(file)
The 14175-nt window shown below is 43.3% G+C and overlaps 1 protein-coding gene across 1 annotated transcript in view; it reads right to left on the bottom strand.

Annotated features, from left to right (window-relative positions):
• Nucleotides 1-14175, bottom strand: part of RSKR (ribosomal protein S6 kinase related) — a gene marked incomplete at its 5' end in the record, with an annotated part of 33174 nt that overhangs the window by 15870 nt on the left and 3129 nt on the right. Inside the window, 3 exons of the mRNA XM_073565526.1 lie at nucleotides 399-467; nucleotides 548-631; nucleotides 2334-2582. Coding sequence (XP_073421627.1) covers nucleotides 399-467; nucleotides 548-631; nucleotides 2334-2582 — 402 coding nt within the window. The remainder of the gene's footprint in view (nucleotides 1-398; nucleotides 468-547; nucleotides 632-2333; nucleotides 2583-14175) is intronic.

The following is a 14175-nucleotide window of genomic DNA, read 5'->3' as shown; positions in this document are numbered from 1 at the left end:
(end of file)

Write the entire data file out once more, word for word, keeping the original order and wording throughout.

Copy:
The 14175-nt window shown below is 43.3% G+C and overlaps 1 protein-coding gene across 1 annotated transcript in view; it reads right to left on the bottom strand.

Annotated features, from left to right (window-relative positions):
• Nucleotides 1-14175, bottom strand: part of RSKR (ribosomal protein S6 kinase related) — a gene marked incomplete at its 5' end in the record, with an annotated part of 33174 nt that overhangs the window by 15870 nt on the left and 3129 nt on the right. Inside the window, 3 exons of the mRNA XM_073565526.1 lie at nucleotides 399-467; nucleotides 548-631; nucleotides 2334-2582. Coding sequence (XP_073421627.1) covers nucleotides 399-467; nucleotides 548-631; nucleotides 2334-2582 — 402 coding nt within the window. The remainder of the gene's footprint in view (nucleotides 1-398; nucleotides 468-547; nucleotides 632-2333; nucleotides 2583-14175) is intronic.

The following is a 14175-nucleotide window of genomic DNA, read 5'->3' as shown; positions in this document are numbered from 1 at the left end: